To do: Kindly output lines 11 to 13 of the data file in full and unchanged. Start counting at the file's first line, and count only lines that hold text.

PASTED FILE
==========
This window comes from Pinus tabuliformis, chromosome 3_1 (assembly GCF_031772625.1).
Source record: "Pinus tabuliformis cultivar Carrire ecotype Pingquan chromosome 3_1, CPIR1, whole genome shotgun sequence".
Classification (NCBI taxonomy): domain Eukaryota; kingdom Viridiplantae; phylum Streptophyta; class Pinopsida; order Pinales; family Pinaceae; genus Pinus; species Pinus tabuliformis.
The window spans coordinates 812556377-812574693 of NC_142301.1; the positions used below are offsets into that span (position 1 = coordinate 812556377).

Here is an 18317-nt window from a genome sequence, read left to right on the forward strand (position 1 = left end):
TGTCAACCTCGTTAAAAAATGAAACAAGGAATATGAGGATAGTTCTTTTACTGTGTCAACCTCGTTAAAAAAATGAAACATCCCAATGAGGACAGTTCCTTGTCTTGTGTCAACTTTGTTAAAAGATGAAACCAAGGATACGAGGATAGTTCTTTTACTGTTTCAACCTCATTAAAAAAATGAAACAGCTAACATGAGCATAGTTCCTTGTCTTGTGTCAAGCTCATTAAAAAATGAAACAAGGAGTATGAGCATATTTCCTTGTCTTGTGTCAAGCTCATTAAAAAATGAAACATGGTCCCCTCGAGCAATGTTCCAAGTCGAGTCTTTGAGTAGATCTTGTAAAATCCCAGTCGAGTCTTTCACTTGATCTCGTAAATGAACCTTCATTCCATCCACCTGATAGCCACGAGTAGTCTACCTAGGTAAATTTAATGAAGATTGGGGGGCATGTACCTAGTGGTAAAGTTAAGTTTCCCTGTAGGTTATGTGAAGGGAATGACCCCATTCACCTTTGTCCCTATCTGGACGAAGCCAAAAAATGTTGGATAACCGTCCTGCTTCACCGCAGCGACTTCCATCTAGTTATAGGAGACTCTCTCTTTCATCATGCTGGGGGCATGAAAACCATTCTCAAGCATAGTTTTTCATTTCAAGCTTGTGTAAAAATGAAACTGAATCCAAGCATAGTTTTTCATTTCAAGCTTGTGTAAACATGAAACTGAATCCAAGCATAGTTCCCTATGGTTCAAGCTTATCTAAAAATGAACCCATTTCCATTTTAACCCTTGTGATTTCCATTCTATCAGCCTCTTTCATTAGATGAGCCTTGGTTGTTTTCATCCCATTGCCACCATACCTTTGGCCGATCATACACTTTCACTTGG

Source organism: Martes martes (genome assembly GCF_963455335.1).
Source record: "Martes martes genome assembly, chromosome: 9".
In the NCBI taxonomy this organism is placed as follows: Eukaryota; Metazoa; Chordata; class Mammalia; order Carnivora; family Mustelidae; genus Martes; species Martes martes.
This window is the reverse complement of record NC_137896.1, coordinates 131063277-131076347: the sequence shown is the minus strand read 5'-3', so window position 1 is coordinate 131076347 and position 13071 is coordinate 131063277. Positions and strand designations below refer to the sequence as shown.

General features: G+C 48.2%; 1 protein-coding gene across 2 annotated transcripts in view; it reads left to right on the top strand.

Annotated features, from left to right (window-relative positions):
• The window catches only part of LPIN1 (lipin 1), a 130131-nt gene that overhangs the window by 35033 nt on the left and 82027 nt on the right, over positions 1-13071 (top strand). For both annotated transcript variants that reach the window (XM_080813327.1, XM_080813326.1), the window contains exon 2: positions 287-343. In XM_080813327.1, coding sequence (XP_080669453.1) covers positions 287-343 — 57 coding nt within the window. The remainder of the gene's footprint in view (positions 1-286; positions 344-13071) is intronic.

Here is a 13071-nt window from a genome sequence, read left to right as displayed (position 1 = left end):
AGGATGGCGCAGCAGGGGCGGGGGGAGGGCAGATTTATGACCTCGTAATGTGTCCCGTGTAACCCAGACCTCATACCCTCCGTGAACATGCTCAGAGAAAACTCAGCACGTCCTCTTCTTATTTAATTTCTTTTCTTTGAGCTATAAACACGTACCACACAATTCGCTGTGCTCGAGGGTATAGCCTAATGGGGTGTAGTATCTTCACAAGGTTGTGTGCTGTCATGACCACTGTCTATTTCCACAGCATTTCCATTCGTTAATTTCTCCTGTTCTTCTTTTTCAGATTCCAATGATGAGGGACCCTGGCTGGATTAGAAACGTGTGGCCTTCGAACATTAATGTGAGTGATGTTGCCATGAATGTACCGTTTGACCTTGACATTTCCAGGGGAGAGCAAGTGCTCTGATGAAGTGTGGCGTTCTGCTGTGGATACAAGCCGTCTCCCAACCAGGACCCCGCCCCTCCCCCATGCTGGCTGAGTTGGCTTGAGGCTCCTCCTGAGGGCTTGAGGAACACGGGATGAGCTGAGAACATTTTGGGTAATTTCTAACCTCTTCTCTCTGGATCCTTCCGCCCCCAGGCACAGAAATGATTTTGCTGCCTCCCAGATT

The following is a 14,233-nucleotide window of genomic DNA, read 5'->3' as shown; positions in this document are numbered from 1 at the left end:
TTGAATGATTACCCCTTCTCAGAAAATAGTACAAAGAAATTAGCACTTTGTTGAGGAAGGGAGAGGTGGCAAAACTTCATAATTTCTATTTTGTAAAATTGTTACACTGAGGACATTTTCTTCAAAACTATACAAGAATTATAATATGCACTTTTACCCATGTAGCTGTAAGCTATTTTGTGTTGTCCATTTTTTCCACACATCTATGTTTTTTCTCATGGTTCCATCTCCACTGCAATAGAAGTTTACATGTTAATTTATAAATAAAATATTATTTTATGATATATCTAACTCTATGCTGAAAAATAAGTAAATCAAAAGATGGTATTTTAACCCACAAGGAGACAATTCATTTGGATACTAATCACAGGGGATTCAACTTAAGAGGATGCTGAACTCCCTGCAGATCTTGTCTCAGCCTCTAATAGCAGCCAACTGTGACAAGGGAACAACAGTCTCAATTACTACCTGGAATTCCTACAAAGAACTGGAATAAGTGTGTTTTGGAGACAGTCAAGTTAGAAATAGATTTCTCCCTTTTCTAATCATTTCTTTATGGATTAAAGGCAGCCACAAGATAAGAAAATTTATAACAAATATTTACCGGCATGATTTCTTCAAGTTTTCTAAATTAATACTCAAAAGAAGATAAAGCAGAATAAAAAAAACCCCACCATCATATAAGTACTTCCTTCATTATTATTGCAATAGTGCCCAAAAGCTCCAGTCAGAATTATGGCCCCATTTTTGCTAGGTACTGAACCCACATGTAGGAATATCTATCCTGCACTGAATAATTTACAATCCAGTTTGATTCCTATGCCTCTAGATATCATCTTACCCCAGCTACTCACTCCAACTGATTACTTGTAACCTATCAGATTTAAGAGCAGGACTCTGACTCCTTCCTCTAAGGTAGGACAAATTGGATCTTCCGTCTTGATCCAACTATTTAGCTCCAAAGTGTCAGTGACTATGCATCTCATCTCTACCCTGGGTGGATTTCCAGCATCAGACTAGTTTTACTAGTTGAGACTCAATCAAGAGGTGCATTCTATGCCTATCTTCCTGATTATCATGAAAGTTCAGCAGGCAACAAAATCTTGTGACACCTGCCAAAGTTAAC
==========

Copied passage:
General features: G+C 48.2%; 1 protein-coding gene across 2 annotated transcripts in view; it reads left to right on the top strand.

Annotated features, from left to right (window-relative positions):
• The window catches only part of LPIN1 (lipin 1), a 130131-nt gene that overhangs the window by 35033 nt on the left and 82027 nt on the right, over positions 1-13071 (top strand). For both annotated transcript variants that reach the window (XM_080813327.1, XM_080813326.1), the window contains exon 2: positions 287-343. In XM_080813327.1, coding sequence (XP_080669453.1) covers positions 287-343 — 57 coding nt within the window. The remainder of the gene's footprint in view (positions 1-286; positions 344-13071) is intronic.